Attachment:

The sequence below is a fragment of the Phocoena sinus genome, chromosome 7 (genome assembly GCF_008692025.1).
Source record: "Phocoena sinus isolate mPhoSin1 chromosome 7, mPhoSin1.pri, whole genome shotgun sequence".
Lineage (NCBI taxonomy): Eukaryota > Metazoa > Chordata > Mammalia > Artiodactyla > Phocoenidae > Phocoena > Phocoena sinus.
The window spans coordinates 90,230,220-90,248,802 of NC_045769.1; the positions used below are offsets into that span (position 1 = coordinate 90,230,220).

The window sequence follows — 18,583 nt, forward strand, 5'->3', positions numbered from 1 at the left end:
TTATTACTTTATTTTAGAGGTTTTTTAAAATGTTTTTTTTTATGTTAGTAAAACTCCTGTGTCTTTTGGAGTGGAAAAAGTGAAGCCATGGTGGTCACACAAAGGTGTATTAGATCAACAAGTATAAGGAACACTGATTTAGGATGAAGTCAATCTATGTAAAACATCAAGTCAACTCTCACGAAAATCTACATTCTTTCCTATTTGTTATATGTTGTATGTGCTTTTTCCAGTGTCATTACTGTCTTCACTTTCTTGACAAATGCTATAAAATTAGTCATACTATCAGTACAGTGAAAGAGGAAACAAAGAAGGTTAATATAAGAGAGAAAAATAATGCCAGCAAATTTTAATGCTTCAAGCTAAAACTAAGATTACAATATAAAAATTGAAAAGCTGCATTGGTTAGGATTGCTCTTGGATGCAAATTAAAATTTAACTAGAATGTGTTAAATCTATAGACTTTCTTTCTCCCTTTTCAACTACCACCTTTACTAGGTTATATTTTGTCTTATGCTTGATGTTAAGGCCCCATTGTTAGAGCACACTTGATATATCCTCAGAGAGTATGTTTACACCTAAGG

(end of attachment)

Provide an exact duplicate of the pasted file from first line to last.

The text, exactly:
The sequence below is a fragment of the Phocoena sinus genome, chromosome 7 (genome assembly GCF_008692025.1).
Source record: "Phocoena sinus isolate mPhoSin1 chromosome 7, mPhoSin1.pri, whole genome shotgun sequence".
Lineage (NCBI taxonomy): Eukaryota > Metazoa > Chordata > Mammalia > Artiodactyla > Phocoenidae > Phocoena > Phocoena sinus.
The window spans coordinates 90,230,220-90,248,802 of NC_045769.1; the positions used below are offsets into that span (position 1 = coordinate 90,230,220).

The window sequence follows — 18,583 nt, forward strand, 5'->3', positions numbered from 1 at the left end:
TTATTACTTTATTTTAGAGGTTTTTTAAAATGTTTTTTTTTATGTTAGTAAAACTCCTGTGTCTTTTGGAGTGGAAAAAGTGAAGCCATGGTGGTCACACAAAGGTGTATTAGATCAACAAGTATAAGGAACACTGATTTAGGATGAAGTCAATCTATGTAAAACATCAAGTCAACTCTCACGAAAATCTACATTCTTTCCTATTTGTTATATGTTGTATGTGCTTTTTCCAGTGTCATTACTGTCTTCACTTTCTTGACAAATGCTATAAAATTAGTCATACTATCAGTACAGTGAAAGAGGAAACAAAGAAGGTTAATATAAGAGAGAAAAATAATGCCAGCAAATTTTAATGCTTCAAGCTAAAACTAAGATTACAATATAAAAATTGAAAAGCTGCATTGGTTAGGATTGCTCTTGGATGCAAATTAAAATTTAACTAGAATGTGTTAAATCTATAGACTTTCTTTCTCCCTTTTCAACTACCACCTTTACTAGGTTATATTTTGTCTTATGCTTGATGTTAAGGCCCCATTGTTAGAGCACACTTGATATATCCTCAGAGAGTATGTTTACACCTAAGG